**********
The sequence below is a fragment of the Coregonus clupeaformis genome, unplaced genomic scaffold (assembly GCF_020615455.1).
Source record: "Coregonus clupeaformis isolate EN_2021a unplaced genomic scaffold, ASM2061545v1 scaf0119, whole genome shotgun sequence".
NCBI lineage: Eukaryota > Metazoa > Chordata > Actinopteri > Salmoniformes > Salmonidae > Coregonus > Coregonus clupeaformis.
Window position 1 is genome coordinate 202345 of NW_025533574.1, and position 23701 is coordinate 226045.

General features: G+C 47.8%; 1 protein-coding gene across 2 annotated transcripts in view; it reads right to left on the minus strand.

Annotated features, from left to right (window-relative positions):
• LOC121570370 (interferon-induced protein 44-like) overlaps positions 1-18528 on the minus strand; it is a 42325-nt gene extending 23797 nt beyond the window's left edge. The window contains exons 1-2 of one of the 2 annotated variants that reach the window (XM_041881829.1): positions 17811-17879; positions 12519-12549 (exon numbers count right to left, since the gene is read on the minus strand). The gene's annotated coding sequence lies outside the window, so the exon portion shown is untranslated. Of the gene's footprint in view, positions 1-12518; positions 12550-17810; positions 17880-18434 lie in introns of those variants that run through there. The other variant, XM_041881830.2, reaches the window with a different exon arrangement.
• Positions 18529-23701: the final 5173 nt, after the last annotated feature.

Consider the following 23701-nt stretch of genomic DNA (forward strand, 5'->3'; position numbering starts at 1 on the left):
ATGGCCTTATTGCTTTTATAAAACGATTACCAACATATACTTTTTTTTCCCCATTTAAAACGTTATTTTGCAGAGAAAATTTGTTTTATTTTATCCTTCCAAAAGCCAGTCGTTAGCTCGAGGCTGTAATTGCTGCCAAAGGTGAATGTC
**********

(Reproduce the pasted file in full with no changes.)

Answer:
The sequence below is a fragment of the Coregonus clupeaformis genome, unplaced genomic scaffold (assembly GCF_020615455.1).
Source record: "Coregonus clupeaformis isolate EN_2021a unplaced genomic scaffold, ASM2061545v1 scaf0119, whole genome shotgun sequence".
NCBI lineage: Eukaryota > Metazoa > Chordata > Actinopteri > Salmoniformes > Salmonidae > Coregonus > Coregonus clupeaformis.
Window position 1 is genome coordinate 202345 of NW_025533574.1, and position 23701 is coordinate 226045.

General features: G+C 47.8%; 1 protein-coding gene across 2 annotated transcripts in view; it reads right to left on the minus strand.

Annotated features, from left to right (window-relative positions):
• LOC121570370 (interferon-induced protein 44-like) overlaps positions 1-18528 on the minus strand; it is a 42325-nt gene extending 23797 nt beyond the window's left edge. The window contains exons 1-2 of one of the 2 annotated variants that reach the window (XM_041881829.1): positions 17811-17879; positions 12519-12549 (exon numbers count right to left, since the gene is read on the minus strand). The gene's annotated coding sequence lies outside the window, so the exon portion shown is untranslated. Of the gene's footprint in view, positions 1-12518; positions 12550-17810; positions 17880-18434 lie in introns of those variants that run through there. The other variant, XM_041881830.2, reaches the window with a different exon arrangement.
• Positions 18529-23701: the final 5173 nt, after the last annotated feature.

Consider the following 23701-nt stretch of genomic DNA (forward strand, 5'->3'; position numbering starts at 1 on the left):
ATGGCCTTATTGCTTTTATAAAACGATTACCAACATATACTTTTTTTTCCCCATTTAAAACGTTATTTTGCAGAGAAAATTTGTTTTATTTTATCCTTCCAAAAGCCAGTCGTTAGCTCGAGGCTGTAATTGCTGCCAAAGGTGAATGTC